Let’s Get Started!

Ok, so enough theory—let’s create our initial page template! It will be located in a custom Twenty Seventeen child theme which will act as our page template container, so we need to create the child theme first.

Open up your theme folder and create a new folder for your child theme. According to WordPress best practices, it’s recommended that you name the child theme folder the same as the parent theme it’s based on, amended with ‘-child’. As our parent theme folder is named twentyseventeen, name your child theme folder twentyseventeen-child. Inside this new folder, create a single file named style.css and add the following comment block at the top.

We now need to reference all the styles from the Twenty Seventeen parent theme. If you’ve ever worked with child themes before, then you might be used to adding a CSS @import statement directly underneath the comment block. This is no longer considered a WordPress best practice due to speed concerns. Instead, we’ll enqueue the parent theme styles, which will be more efficient.

Inside the child theme root folder, create a functions.php file and add the following code to set up an empty class container. We’ll use this class for all our setup code.

Note: The closing PHP statement is not necessary, but you can add it if you prefer.

Now add a hook and callback to enqueue the Twenty Seventeen parent theme styles, rather than importing them directly inside the style.css file. Do this by adding two new class methods.

Save your changes and activate the child theme. You now have a fully functioning, albeit simple, Twenty Seventeen child theme. To test whether it’s working properly, add a line of custom CSS to style.css.

If all is well then you should see all your site text now colored a nice garish red!

Updated styles as per the child theme

Don’t forget to delete the test CSS before moving on. Now that the child theme is active, we can begin to implement our first page template.

Adding Our First Page Template

One thing is worth mentioning about where you store page templates inside your child theme. You can store the page templates either directly inside the root child theme folder or in a top-level folder. It doesn’t matter which one you choose; either location is fine.

However, if you have multiple page templates, you may decide to store them in a folder for organizational purposes. The folder name is unimportant, but it must be located directly inside the root child theme folder, otherwise WordPress won’t recognize your page templates. For this tutorial, I’ll be using a folder called page-templates.

Let’s now add a new page template to the child theme. The standard way to do this is to make a copy of the parent theme page.php theme template file and add it to your child theme. You can name the file anything you like, but I’d recommend including something that makes it recognizable as a page template. I’ll go with test-page-template.php.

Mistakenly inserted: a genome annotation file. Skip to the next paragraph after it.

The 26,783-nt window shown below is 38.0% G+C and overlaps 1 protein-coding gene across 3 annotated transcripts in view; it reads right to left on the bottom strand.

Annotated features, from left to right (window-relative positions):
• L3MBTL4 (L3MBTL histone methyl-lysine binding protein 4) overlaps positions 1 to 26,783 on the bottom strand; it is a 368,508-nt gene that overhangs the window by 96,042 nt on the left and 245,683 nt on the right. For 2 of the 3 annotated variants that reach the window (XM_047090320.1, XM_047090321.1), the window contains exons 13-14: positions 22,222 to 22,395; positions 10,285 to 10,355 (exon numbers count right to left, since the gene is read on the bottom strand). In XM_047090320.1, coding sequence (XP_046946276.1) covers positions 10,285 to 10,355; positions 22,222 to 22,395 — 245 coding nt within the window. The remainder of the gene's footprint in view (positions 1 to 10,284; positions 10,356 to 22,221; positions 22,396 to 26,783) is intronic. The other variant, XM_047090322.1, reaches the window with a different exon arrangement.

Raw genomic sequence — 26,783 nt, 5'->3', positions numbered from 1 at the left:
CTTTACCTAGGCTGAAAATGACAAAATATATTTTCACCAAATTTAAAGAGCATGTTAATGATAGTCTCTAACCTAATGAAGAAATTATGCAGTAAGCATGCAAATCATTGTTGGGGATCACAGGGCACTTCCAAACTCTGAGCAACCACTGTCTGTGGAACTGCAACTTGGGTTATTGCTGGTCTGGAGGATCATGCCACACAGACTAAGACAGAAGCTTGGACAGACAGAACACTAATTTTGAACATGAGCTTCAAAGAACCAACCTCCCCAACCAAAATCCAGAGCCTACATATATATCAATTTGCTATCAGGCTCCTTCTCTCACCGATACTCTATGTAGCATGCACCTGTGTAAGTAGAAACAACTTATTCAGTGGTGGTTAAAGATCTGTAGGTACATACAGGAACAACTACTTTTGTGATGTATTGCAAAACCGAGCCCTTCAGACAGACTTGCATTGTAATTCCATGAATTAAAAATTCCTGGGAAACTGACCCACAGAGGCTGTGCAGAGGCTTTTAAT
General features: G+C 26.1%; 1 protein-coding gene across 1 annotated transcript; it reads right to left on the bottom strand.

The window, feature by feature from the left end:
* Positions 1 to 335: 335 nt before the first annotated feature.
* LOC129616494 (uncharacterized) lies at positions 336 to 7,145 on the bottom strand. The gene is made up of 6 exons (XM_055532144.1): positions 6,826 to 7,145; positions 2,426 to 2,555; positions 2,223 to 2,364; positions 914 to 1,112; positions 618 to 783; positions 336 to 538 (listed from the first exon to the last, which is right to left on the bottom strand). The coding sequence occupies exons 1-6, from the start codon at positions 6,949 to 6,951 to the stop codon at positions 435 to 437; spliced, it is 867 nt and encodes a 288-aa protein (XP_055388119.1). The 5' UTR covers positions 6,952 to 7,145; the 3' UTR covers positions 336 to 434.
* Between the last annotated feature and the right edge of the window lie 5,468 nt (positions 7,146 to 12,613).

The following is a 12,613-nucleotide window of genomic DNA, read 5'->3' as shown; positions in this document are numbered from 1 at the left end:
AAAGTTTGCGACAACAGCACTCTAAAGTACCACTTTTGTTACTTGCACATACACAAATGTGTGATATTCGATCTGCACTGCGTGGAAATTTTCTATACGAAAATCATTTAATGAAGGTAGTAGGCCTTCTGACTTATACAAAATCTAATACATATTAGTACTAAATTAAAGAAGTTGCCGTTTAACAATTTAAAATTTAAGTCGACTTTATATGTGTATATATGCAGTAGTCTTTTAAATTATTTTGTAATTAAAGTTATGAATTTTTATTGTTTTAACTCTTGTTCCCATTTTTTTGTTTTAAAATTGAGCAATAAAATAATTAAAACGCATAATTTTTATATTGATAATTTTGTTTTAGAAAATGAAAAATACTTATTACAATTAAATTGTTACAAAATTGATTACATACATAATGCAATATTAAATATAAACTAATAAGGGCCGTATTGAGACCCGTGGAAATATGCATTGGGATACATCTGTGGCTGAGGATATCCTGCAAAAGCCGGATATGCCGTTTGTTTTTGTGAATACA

Once you’ve copied the page.php file (and renamed it) to the page-templates folder, your child theme structure should now look like this:

Adding the first page template

Open up test-page-template.php and replace the comment block at the top of the file with the following.

This step is very important as the comment block tells WordPress to recognize the file as a page template and will add it to the list of available page templates on the page editor screen.

The full page template code should now look like this.

Let’s test our page template. Go to the WordPress admin and edit any existing page, or create a new one. On the page editor screen, select the Template drop-down from the Page Attributes meta box to assign our page template to the current page.

The Page Attributes

Because we simply copied the parent theme page.php template file, our custom page template is doing nothing more than outputting the current page, which is not very useful. Also, we won’t be needing to output the editor content or comments, so remove these from the page template while loop, and add a custom message. Change the contents of the while loop to the following.

Save this and view the page on the front end.

Viewing the page template on the front-end

Note: If you can’t see the custom message then make sure you have selected the custom page template on the page editor and saved it to update settings.

Let’s now make our custom page template a little more useful. Replace the message we added above with the following code to output a sitemap of all published pages.

This will result in the following output.

Viewing the sitemap

It’s easy to see just how useful page templates can be. But we can do even better!

Conclusion

So far, we’ve created a child theme and used it to implement our standard page template. In the next tutorial, I’ll show you step by step how to extend this, demonstrating how page templates can be made more flexible.

Specifically, we’ll create a general-purpose dynamic page template by adding custom controls to the page editor screen. Control logic will then be added to the page template to allow us to directly customize how the page template is rendered.

WordPress has an incredibly active economy. There are themes, plugins, libraries, and many other products that help you build out your site and project. The open source nature of the platform also makes it a great option from which you can better your programming skills. Whatever the case, you can see what we have available in the Envato Marketplace.

This is my first tutorial (be gentle!) so please feel free to leave any feedback you may have in the comments feed below. I’ll do my best to answer every question.


Source: Nettuts Web Development

How Korske Ara of World Photo Day Uses WordPress

World Photo Day comes around once a year on August 19, and celebrates our passion for photography. Originally founded way back in 1837, photographer Korske Ara revived the event in 2009, and it’s been going strong ever since.